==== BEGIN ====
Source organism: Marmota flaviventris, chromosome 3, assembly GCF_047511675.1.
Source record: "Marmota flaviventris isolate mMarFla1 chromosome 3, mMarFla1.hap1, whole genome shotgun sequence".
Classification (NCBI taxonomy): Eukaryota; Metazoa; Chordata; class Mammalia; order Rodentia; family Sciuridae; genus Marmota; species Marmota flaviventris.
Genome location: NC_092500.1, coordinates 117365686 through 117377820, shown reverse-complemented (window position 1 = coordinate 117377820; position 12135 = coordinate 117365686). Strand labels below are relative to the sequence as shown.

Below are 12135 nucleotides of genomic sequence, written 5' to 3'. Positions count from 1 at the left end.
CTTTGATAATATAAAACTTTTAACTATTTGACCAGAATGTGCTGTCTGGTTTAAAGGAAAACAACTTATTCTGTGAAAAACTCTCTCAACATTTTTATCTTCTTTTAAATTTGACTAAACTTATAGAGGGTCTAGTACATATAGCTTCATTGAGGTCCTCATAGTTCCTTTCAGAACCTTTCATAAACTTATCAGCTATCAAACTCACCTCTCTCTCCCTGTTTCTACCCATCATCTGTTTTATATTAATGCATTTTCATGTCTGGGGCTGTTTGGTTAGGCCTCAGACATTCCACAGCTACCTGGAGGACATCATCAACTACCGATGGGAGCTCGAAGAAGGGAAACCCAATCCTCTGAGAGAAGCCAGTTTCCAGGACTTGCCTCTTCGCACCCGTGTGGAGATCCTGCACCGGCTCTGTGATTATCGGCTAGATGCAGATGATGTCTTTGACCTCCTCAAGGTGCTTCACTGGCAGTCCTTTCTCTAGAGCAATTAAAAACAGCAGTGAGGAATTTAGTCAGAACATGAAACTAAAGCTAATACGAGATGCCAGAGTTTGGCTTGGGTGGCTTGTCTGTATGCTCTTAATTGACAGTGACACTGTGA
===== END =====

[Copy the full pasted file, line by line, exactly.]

Source organism: Marmota flaviventris, chromosome 3, assembly GCF_047511675.1.
Source record: "Marmota flaviventris isolate mMarFla1 chromosome 3, mMarFla1.hap1, whole genome shotgun sequence".
Classification (NCBI taxonomy): Eukaryota; Metazoa; Chordata; class Mammalia; order Rodentia; family Sciuridae; genus Marmota; species Marmota flaviventris.
Genome location: NC_092500.1, coordinates 117365686 through 117377820, shown reverse-complemented (window position 1 = coordinate 117377820; position 12135 = coordinate 117365686). Strand labels below are relative to the sequence as shown.

Below are 12135 nucleotides of genomic sequence, written 5' to 3'. Positions count from 1 at the left end.
CTTTGATAATATAAAACTTTTAACTATTTGACCAGAATGTGCTGTCTGGTTTAAAGGAAAACAACTTATTCTGTGAAAAACTCTCTCAACATTTTTATCTTCTTTTAAATTTGACTAAACTTATAGAGGGTCTAGTACATATAGCTTCATTGAGGTCCTCATAGTTCCTTTCAGAACCTTTCATAAACTTATCAGCTATCAAACTCACCTCTCTCTCCCTGTTTCTACCCATCATCTGTTTTATATTAATGCATTTTCATGTCTGGGGCTGTTTGGTTAGGCCTCAGACATTCCACAGCTACCTGGAGGACATCATCAACTACCGATGGGAGCTCGAAGAAGGGAAACCCAATCCTCTGAGAGAAGCCAGTTTCCAGGACTTGCCTCTTCGCACCCGTGTGGAGATCCTGCACCGGCTCTGTGATTATCGGCTAGATGCAGATGATGTCTTTGACCTCCTCAAGGTGCTTCACTGGCAGTCCTTTCTCTAGAGCAATTAAAAACAGCAGTGAGGAATTTAGTCAGAACATGAAACTAAAGCTAATACGAGATGCCAGAGTTTGGCTTGGGTGGCTTGTCTGTATGCTCTTAATTGACAGTGACACTGTGA